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Hebatalla Kamaluddin Nurdin


Year of study:


Is the Danube Delta Experiencing Eutrophication? - Exploring Human and Natural Factors Impacting Nutrient Levels


The Danube Delta is the second largest river delta in Europe. It spans across ten different countries, with Romania possessing the largest part of it. The Danube Delta serves as an important hub for biodiversity that also filters nutrients and pollutants before reaching the Black Sea. However, climate change and increasing pollutants in the river lead to an alarming rise in eutrophication. Eutrophication occurs when there is an overabundance of nutrients in water, which causes excessive algae blooming and oxygen depletion. This leads to the demise of fish and other aquatic species, resulting in ecological imbalances. Given the river’s significance for clean water and food sources for living organisms, eutrophication possesses an alarming threat to ecosystem survival, with potential future economic burdens for remediation.
In summer 2023, we explored the Danube Delta in Tulcea, Romania, to investigate the varying nutrient levels across select lake complexes. Our findings revealed differing high levels of chemical species—ammonium, nitrate, nitrite, and phosphate in each lake complex. These levels offer insights into water health and could be explained not only by anthropogenic causes, but also by natural factors in that complex. This research will elaborate on how these chemical variations result from both anthropogenic and natural factors, emphasizing the need to distinguish them for effective nutrient control measures. Given the dynamic nature of water bodies, ongoing monitoring is essential for maintaining water quality, addressing climate change impacts, and fostering international cooperation. Neglecting this surveillance could lead to irreversible long-term environmental consequences.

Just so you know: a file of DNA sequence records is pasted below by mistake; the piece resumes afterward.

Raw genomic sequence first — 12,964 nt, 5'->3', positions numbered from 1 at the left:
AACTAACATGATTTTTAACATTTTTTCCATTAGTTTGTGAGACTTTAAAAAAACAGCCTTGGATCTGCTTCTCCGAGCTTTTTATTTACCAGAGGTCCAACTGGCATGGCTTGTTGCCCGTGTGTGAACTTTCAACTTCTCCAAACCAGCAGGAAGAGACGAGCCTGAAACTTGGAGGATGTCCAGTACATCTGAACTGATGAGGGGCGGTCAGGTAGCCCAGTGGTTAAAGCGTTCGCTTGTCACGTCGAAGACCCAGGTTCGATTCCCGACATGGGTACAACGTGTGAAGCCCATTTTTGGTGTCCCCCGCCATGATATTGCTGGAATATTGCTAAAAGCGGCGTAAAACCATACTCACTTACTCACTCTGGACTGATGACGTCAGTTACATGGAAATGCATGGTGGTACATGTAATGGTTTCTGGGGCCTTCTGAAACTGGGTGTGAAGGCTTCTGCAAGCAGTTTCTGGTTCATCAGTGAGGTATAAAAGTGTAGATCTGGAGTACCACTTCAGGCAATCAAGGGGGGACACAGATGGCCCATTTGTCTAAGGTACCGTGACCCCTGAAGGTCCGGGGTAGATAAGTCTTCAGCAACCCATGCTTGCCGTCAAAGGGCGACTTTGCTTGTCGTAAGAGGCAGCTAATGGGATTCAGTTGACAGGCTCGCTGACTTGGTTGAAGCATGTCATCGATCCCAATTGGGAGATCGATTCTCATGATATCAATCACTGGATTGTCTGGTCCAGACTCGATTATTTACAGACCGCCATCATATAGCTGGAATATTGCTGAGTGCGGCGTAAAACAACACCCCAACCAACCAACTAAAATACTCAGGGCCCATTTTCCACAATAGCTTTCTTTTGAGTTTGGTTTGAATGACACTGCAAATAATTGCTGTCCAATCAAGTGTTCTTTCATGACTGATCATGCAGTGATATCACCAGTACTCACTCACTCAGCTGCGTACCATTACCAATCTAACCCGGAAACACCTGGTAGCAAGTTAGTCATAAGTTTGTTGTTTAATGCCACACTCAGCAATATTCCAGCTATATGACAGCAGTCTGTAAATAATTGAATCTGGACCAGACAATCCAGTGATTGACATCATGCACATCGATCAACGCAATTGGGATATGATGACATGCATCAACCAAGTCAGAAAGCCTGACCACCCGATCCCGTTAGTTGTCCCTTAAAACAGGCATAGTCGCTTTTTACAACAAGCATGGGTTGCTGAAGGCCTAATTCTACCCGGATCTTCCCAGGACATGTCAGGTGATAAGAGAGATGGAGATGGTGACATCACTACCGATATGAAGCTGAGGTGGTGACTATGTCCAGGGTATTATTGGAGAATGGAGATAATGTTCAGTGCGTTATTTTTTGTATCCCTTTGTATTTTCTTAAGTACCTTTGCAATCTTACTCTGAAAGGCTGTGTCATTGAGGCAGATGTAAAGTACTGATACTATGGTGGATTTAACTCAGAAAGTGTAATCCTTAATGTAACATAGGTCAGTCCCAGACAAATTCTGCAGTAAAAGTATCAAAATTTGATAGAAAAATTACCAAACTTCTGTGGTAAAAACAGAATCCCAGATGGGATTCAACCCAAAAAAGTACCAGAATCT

Hebatalla Kamaluddin Nurdin is from Indonesia, born in Egypt and raised in a cozy town of Nilai, Malaysia. Currently a second-year biochemistry student at the University of Bucharest in Romania, she is spending a year abroad at the University of Glasgow. Her academic journey has been fuelled with a deep-seated fascination in understanding the intricate workings of organisms and nature, driving her to pursue biochemistry in the realms of human health and environmental studies. During her first year, she participated in the CHANCE Undergraduate Research program at the Danube Delta focusing on environmental chemistry. The experience substantially altered her perspective on research and solidified her dedication to become a life-long investigator. Beyond her academic pursuits, she is deeply involved in science communication as the Head of Design for the Glasgow Insight into Science and Technology (theGIST) magazine, where she merges her passions in science and design to disseminate scientific knowledge in a creative way. Looking ahead, she is enthusiastic to delve further into the dynamic field of biochemistry and its application in addressing global challenges, with the ultimate goal of contributing meaningfully to research and innovation.

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